The iconic St Paul’s Cathedral in London is just one church named for that saint. In Covent Garden, there’s a smaller, intimate St Paul’s Church, known as “The Actors’ Church” and lined with memorial plaques to many of the great names in British drama and music.
I walked through the church the other day. There are lots of names I don’t recognize, but when I see one that rings a bell, it sets off a whole sequence of associations. The lists below are in no particular order.
Ellen Terry, Gracie Fields, Stanley Holloway
Ellen Terry (1847 – 1927) Beauty. At 16, bride and model of G.F. Watts (1807 – 1904), leading Victorian painter, then 40. It didn’t last a year. Portia, Beatrice, Lady MacBeth. Henry Irving’s leading lady and business partner. Lovers? I don’t know, and does it matter? They were good together, legendary. She had two remarkable children, and worked in theatre for almost 70 years. Sensuous oil paintings and imagination of a dramatic Victorian voice.
Gracie Fields (1898 – 1979) Pride of Rochdale, our Gracie. Able to make people smile, gave people a “bit of a song and a laugh”. Music halls, West End, movies. Entertained the troops. In the war, she moved to the US so her Italian husband would not be interned. Survived cervical cancer. Had no children of her own. Established the Gracie Fields Children’s Home and Orphanage near her home in Sussex, mainly cared for children of performers who were away on tour. Forever blonde and smiling. Black and white, laughter, broad accent and warbly songs on old vinyl recordings.
Stanley Holloway (1890 – 1982) Londoner. Told a story like no one else. Young Albert Ramsbottom and the lion. So much talent: stage, screen, TV, recordings. A soldier of the First World War, enlisting at 25. After that war it could not have been easy to be cheerful. A long career, much loved. Eliza Doolittle’s father in My Fair Lady. A gentle, slow Northern accent when telling the story of Albert and the Lion. Never letting on that something might be amiss. Audio. ‘orse’s ‘ead ‘andle.
Boris Karloff, Margaret Rutherford, Noel Coward
Boris Karloff (1887 – 1969) Have I really ever seen him in a film, or do I just know his legend as a star of horror films? The real Frankenstein, to movie watchers. Organ music. It lives.
Margaret Rutherford (1892 – 1972) Miss Marple she was, but also Mrs. Danvers and Lady Bracknell. She must have been one of Nature’s most resilient people, if her biography on Wikipedia is accurate. (Both parents seriously mentally ill; mother suicide; father killed his own father before Margaret was born, was institutionalized again when she was 12.) Persistent. Started acting at age 33. Calm, methodical, black and white and proper.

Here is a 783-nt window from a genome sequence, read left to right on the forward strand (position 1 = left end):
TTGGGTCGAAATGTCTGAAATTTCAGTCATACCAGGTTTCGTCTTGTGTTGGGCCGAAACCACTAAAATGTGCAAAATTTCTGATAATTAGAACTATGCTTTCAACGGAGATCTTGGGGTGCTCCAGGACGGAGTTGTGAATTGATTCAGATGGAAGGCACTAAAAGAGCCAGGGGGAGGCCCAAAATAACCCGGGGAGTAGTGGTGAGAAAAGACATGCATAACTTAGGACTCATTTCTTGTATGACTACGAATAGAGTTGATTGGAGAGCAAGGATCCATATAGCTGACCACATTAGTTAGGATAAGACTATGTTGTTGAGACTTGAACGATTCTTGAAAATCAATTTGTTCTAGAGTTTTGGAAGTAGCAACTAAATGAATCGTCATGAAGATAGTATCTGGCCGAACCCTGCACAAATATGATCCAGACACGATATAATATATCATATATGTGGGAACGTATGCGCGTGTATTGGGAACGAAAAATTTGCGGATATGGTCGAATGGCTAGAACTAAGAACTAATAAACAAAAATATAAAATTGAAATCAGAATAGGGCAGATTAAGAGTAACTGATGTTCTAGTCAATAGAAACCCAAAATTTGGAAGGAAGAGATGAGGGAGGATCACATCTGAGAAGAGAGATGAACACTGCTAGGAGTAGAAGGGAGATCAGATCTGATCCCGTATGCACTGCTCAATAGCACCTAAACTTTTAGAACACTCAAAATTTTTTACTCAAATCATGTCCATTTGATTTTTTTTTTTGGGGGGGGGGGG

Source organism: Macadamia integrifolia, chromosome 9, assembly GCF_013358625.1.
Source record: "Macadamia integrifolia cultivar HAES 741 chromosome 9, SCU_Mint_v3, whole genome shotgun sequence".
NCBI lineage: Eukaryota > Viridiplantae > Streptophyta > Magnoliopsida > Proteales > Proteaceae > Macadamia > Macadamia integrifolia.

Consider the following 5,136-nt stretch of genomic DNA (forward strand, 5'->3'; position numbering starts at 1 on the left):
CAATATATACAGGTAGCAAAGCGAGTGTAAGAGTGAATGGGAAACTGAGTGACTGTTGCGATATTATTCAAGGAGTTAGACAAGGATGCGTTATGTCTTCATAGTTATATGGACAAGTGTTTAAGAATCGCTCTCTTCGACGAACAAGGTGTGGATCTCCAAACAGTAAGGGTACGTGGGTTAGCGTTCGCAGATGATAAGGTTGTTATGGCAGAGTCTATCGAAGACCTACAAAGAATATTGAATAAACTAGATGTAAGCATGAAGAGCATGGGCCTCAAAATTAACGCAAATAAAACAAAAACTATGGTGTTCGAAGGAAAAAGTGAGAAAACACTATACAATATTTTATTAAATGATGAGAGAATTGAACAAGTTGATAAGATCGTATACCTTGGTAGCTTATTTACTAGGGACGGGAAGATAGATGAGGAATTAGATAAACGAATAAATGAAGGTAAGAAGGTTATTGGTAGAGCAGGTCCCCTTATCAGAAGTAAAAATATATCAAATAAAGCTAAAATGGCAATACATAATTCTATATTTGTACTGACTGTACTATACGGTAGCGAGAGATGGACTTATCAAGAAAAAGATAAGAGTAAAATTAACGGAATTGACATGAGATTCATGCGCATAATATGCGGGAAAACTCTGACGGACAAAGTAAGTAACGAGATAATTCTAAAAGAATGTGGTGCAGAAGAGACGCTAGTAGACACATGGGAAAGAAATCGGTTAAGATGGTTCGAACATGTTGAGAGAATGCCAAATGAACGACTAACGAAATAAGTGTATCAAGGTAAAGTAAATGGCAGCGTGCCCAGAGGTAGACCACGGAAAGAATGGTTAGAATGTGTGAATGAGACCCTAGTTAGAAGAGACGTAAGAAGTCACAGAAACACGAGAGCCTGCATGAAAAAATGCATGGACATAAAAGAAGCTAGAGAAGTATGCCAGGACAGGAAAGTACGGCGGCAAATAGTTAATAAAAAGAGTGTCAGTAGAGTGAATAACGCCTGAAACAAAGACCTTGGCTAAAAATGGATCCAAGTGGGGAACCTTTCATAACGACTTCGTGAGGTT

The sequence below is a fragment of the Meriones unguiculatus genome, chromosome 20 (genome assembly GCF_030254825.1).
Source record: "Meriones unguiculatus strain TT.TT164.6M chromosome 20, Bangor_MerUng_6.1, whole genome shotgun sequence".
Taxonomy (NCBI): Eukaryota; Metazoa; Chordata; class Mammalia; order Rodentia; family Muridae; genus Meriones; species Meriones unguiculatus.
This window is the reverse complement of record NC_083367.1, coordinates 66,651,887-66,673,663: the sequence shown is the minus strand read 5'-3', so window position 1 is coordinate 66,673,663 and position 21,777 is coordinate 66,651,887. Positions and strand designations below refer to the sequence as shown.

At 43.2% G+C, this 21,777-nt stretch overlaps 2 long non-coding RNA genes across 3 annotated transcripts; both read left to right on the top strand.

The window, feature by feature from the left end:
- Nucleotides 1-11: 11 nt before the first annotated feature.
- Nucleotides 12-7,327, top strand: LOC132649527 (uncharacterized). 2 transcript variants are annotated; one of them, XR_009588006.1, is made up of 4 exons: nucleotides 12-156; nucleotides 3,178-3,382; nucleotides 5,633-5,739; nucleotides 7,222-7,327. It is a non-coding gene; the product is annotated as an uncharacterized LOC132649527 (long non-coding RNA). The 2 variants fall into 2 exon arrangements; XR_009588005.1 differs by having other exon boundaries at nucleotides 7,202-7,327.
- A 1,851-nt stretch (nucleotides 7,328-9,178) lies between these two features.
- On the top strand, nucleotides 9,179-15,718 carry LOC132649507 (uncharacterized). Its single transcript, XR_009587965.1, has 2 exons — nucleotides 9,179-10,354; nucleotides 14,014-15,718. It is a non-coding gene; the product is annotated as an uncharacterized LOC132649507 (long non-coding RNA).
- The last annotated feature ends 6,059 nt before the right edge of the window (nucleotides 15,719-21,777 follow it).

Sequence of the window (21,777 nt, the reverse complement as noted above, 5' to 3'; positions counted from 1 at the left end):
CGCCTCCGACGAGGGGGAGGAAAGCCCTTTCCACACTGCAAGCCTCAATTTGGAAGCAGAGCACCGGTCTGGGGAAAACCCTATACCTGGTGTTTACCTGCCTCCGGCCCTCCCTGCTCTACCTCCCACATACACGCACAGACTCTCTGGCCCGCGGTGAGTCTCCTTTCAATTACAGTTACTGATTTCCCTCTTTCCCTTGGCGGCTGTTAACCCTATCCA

Noel Coward (1899 – 1983) Genius smooth-talker style-setter playwright, songwriter, actor and tax exile. Smoking jackets and long cigarette holders. Very flat, Norfolk. The man must have worked night and day to produce the body of work he did. Don’t Put Your Daughter on the Stage, Mrs Worthington. Mad Dogs and Englishman. Urbane, sophisticated voice.
Inigo Jones, Grinling Gibbons, Joe Davis
Inigo Jones (1573 – 1652) Built this church. Reformed English architecture. Introduced Palladian symmetry and elegance. Everyone knows his name. Plaques on buildings, entries in guide books.
Grinling Gibbons (1648 – 1721) Wood carver extraordinaire. Christopher Wren’s carver, the King’s carver. Multiple kings. Hampton Court Palace. St Paul’s Cathedral. Wood becomes petal-thin, flowers and wreaths of living things emerge. They have lasted for centuries already. The only wood carver I can name; the only one most people know of. Wooden petals in a king’s private rooms.
Joe Davis (1912 – 1984) Lighting Designer. Not someone whose name I recognized, but a pioneer in the field, and a founder of the Association of Lighting Designers. He is referred to with great respect, for example, as “legendary” and as “Marlene Dietrich’s bespoke theatrical lighting designer”. Someone has to make the magic, and make us not know they’re doing it.